This is the first approach to housing rights, which has been orthodoxy for decades. They are effectively treated as amounting to little more than pious aspirations. The directive principles in Article 45 of the Constitution are supposed to give some general guidance as to how the Oireachtas and government go about the job of protecting social rights. However, little if any attention is usually paid to these provisions. So, if housing rights are inserted into Article 45, or given a similar status within the Constitution, this will in all likelihood have little or no practical impact. It will amount to a purely symbolic gesture, which will not change the status quo.

Civil society campaigners seeking reform in this area argue that this old orthodoxy has not worked. In their eyes, successive governments have failed to discharge their responsibility to protect housing rights. In contrast, campaigners highlight how housing rights are embedded in the constitutional frameworks of states such as Finland, France, Germany and South Africa, where such rights play a ‘programmatic role’: the political branches of these states are supposed to engage seriously with the need to protect such rights, with courts playing a residual role in interpreting legislation and helping to correct egregious breaches of human dignity. Campaigners also argue that enshrining housing rights will counterbalance the protection currently given to property rights by Article 43 of the Constitution, and give a clear constitutional basis for sustained State intervention in the housing sector.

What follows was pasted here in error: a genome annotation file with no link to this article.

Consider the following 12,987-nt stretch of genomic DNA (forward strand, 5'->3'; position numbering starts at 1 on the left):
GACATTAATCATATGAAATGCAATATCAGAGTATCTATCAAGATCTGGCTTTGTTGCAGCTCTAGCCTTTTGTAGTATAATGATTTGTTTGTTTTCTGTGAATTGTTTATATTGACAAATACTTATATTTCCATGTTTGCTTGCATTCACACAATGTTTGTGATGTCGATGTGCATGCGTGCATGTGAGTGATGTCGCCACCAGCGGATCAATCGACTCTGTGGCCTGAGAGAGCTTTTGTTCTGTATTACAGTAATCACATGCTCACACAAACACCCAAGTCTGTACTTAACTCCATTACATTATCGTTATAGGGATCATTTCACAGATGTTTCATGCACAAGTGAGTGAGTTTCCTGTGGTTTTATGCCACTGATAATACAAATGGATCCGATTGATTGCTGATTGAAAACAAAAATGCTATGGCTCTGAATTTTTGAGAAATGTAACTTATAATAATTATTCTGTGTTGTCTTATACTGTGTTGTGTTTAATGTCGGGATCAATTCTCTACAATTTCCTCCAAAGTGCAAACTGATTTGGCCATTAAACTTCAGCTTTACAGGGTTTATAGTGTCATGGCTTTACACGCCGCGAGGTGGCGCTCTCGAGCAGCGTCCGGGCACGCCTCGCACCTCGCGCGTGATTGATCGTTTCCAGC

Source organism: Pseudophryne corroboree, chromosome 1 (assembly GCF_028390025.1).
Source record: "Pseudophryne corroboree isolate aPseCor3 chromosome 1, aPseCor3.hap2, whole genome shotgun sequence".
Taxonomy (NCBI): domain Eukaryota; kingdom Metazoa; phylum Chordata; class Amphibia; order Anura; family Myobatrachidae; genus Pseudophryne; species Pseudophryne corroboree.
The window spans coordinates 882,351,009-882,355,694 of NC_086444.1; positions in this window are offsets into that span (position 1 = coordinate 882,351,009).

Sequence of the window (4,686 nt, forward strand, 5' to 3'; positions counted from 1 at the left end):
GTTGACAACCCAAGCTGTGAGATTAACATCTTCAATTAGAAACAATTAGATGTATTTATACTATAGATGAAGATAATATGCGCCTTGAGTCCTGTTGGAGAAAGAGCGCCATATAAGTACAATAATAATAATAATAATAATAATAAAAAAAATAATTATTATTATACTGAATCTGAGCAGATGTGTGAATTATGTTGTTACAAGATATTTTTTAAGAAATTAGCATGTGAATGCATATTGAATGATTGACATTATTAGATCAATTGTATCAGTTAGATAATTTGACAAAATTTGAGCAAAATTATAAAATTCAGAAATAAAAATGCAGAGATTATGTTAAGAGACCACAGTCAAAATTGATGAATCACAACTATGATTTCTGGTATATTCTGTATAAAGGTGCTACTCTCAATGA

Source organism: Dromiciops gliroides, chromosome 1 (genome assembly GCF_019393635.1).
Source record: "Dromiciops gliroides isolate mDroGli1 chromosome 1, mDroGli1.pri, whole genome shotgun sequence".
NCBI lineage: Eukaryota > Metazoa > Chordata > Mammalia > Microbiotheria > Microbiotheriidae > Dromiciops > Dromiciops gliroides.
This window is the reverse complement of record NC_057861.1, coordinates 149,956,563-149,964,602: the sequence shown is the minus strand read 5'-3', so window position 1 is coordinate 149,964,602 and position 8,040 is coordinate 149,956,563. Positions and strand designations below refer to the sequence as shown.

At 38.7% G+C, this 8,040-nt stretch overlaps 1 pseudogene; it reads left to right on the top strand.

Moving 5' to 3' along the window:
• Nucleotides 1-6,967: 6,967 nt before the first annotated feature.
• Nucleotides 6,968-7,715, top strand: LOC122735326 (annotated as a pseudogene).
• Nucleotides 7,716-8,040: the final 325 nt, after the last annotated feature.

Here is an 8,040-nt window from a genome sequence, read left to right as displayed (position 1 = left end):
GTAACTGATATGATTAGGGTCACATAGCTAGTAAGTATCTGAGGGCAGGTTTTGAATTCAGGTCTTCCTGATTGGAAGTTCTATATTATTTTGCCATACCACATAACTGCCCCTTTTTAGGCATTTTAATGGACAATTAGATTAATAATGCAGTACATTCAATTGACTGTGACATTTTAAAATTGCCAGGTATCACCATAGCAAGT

It is this second approach, “programmatic protection”, which the majority of the commission are reported to be considering. There is plenty to be said for it. However, concerns persist.

Sometimes the programmatic approach is caricatured as establishing an individual “right to a house”, which would allow anyone to sue the government for failing to provide them with a nice property. This is not how the programmatic approach works in any state where it has been implemented. Instead, a more realistic concern is that giving courts some limited leeway to review government housing policy might open the way for expensive and time-consuming litigation. Property developers, for example, might start invoking the right to housing when planning applications are challenged. It might also result in judges interfering in policy areas in respect of which they have no particular expertise.

However, as the leading housing law expert Prof Padraic Kenna points out, the Irish courts have shown vanishingly little appetite for second-guessing political decision-making in the social rights area. This applies even in litigation involving clearly enforceable constitutional rights such as bodily integrity and non-discrimination.

Instead, the greatest risk with attempting to enshrine housing rights in the Constitution is that they could prove to be a damp squib. Even if the Constitution is amended to include a programmatic right to housing, it might have relatively little impact. Both the political and judicial branches of the State could end up treating such rights as amounting to little more than nice promises. Having said that, it is worth recognising that the old orthodoxy has lost credibility. There are strong demands for political and legal reform in this area. As such, whatever the Housing Commission recommends should be studied closely, and examined with due seriousness.

Colm Ó Cinnéide is professor of Constitutional and Human Rights Law at University College London